Cycling helps to heal Rwanda, nearly 20 years on from genocide

By Steve CramBBC athletics commentator
Cameraman at Tour of Rwanda

Rwanda was torn apart by genocide in 1994, with up to one million people being murdered in the African country within 100 days.

With the 20th anniversary approaching, I travelled to the country's capital city Kigali to meet a group of cyclists who are helping the country move on from its sad and difficult past.

I'm not sure what I was expecting but the first thing I noticed were the hills - perfect for cycling.

I was here to watch the Tour of Rwanda - an 800km journey around this beautiful country.

The race began in 1989 but in the last few years it has grown from three teams to 16. It now attracts cyclists from around the world and is regarded as one of the best races in Africa.

Team Rwanda
Team Rwanda

At its heart is Team Rwanda. Starting as a project to bring mountain bikes to the country in order to help farmers get coffee off the mountains, it has grown into a national racing team.

Everywhere you look there are people on bikes in Rwanda and they're used for everything - from transporting people to moving huge parcels. But before 2007 they weren't used for racing.

I sat down with the coaching team at the team hotel one night and time and time again the message came back loud and clear that cycling really can alter the course of a life here.

It has clearly not been easy. There have been many problems a normal bike team wouldn't have encountered. Education was a real issue, the rider's diet had to be changed to enable them to cycle all day and many of the team have experienced trauma, having been young children during the genocide.

But Team Rwanda is making a huge difference to these young men's lives. They've been able to buy houses with their race winnings; they can support their families. And it's not just the cyclists - they're helping train mechanics, coaches, trying to create something sustainable for the future.

BBC team in Rwanda
Team BBC

There's clearly a great deal of pride in the national team. The race is covered on the radio and estimates suggest that around half of the country's 10 million population would be listening to the Tour's progress round the country. As we followed it the numbers of people lining the streets to cheer their favourite riders on was unbelievable. It really was inspiring.

The genocide still looms large in this country and it's not hard to find reminders of Rwanda's tragic past. One afternoon, we travelled to a memorial in Murambi, just 20km from the finish line of that day's stage.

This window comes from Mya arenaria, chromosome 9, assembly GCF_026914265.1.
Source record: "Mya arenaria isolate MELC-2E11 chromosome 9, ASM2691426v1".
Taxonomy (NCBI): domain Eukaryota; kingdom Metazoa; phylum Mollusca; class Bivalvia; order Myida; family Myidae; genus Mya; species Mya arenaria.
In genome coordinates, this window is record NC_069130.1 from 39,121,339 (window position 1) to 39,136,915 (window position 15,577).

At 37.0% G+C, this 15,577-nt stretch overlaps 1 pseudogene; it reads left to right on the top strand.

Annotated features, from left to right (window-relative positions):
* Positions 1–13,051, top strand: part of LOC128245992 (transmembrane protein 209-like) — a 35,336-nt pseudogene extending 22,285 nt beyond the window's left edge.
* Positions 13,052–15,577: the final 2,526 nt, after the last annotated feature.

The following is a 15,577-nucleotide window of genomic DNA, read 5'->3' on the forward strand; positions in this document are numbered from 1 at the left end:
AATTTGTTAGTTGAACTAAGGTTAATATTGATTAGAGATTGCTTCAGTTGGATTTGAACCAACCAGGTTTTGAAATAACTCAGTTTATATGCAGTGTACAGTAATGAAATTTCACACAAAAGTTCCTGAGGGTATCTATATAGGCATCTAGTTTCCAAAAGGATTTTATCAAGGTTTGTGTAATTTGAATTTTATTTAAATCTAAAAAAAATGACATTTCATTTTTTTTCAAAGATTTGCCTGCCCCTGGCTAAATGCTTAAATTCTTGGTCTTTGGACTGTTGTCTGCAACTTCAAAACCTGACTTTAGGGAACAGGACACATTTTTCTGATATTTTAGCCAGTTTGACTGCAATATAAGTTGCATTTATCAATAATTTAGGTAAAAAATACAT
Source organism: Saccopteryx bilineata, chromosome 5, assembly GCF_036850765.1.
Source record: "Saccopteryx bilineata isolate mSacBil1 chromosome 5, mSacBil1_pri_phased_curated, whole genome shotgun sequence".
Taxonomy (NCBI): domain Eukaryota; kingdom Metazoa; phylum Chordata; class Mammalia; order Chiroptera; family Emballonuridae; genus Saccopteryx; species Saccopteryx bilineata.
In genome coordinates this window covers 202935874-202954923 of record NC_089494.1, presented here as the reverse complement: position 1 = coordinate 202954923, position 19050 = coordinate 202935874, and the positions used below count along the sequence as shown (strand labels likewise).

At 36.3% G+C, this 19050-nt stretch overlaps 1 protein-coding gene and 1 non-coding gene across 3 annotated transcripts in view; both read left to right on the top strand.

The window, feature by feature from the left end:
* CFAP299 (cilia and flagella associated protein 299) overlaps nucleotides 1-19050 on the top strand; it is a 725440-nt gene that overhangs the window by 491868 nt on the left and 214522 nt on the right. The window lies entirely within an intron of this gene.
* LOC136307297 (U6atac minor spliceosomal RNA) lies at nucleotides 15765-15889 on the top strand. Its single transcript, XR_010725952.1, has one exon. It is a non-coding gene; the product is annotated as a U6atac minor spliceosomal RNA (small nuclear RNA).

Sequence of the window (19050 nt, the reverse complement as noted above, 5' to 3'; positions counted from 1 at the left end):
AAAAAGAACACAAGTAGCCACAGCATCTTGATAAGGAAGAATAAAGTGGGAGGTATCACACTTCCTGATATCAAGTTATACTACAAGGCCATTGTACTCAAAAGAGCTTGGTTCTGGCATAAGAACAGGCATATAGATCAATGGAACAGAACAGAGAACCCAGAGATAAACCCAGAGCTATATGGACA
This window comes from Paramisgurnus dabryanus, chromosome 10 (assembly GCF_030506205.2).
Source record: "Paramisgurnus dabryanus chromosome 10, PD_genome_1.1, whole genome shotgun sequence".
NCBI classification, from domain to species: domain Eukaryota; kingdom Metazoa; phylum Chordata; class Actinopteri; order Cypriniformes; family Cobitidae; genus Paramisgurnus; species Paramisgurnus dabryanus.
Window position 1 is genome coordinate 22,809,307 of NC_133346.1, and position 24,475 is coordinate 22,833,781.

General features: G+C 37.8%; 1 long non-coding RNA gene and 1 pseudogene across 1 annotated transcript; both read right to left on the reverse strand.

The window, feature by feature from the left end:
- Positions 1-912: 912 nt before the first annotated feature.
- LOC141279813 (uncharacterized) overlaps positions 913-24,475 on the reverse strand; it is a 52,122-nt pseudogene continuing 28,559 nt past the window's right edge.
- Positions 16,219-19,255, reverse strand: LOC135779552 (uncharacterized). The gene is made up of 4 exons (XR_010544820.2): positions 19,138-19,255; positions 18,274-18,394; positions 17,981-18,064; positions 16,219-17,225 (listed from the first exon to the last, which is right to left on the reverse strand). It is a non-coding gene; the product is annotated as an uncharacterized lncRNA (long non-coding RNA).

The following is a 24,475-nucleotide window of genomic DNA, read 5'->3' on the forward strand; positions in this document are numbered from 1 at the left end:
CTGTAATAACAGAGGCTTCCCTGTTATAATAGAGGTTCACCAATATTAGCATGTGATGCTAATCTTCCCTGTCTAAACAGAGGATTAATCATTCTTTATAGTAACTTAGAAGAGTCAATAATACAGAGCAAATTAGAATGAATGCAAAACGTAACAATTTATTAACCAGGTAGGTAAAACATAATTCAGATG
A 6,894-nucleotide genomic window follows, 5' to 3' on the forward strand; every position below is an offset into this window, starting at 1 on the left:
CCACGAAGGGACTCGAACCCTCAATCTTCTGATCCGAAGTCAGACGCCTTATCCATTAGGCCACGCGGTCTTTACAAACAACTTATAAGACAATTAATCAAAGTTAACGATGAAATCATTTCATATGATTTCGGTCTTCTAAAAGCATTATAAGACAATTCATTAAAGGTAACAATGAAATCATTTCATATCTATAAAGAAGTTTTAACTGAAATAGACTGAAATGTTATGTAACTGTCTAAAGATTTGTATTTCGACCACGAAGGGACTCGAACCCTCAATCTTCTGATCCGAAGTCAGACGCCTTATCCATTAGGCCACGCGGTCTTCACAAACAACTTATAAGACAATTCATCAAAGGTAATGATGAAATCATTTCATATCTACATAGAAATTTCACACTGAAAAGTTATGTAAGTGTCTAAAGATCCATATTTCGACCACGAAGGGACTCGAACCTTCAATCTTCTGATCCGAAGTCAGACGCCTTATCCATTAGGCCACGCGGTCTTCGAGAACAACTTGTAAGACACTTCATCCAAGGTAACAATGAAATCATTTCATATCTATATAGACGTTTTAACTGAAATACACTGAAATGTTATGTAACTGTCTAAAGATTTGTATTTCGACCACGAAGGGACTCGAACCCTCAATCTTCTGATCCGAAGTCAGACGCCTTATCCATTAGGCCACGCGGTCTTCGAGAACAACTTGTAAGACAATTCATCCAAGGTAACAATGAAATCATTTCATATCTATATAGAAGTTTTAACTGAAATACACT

It was a strange place - an empty building on the top of a hill. A local guide told us it had been intended to be a school, but it had remained unfinished after one of the worst acts of the genocide happened there. Some 45,000 local Tutsis had fled to the school looking for sanctuary. Instead they were trapped on the hill, the water was turned off and one April night they were attacked. Only 13 people survived.

Driving back to Kigali gave me some time to reflect on what I'd seen in Murambi. Being at a sporting event which is having such an impact and meeting these inspirational cyclists, I found it hard to keep my emotions in check.

Cameraman with locals in Rwanda

The message coming loud and clear from them was that they are proud of their country. They want to be united, they want to be Rwandans and see their flag flying and people wearing their shirt. More importantly they want to see a better image of their country. They've moved on and I think they want us to do the same.

Team Rwanda didn't win the Tour this year, in fact they never have. There's clearly a long way for them to go before their cyclists get on podiums or are good enough to take part in classic races like the Tour de France. Their journey will start with the Commonwealth Games in Glasgow next year and maybe continue on to Rio in 2016.

What's been achieved here, though, has never been seen anywhere before. From a cycling nation that came from zero to where they are now is quite simply remarkable.

As my time in Rwanda drew to a close, I was struck by something Nelson Mandela once said: "Sport can create hope where once there was only despair."

It's simplistic but you can see how this inspiring team embodies the progress that this remarkable country has made.

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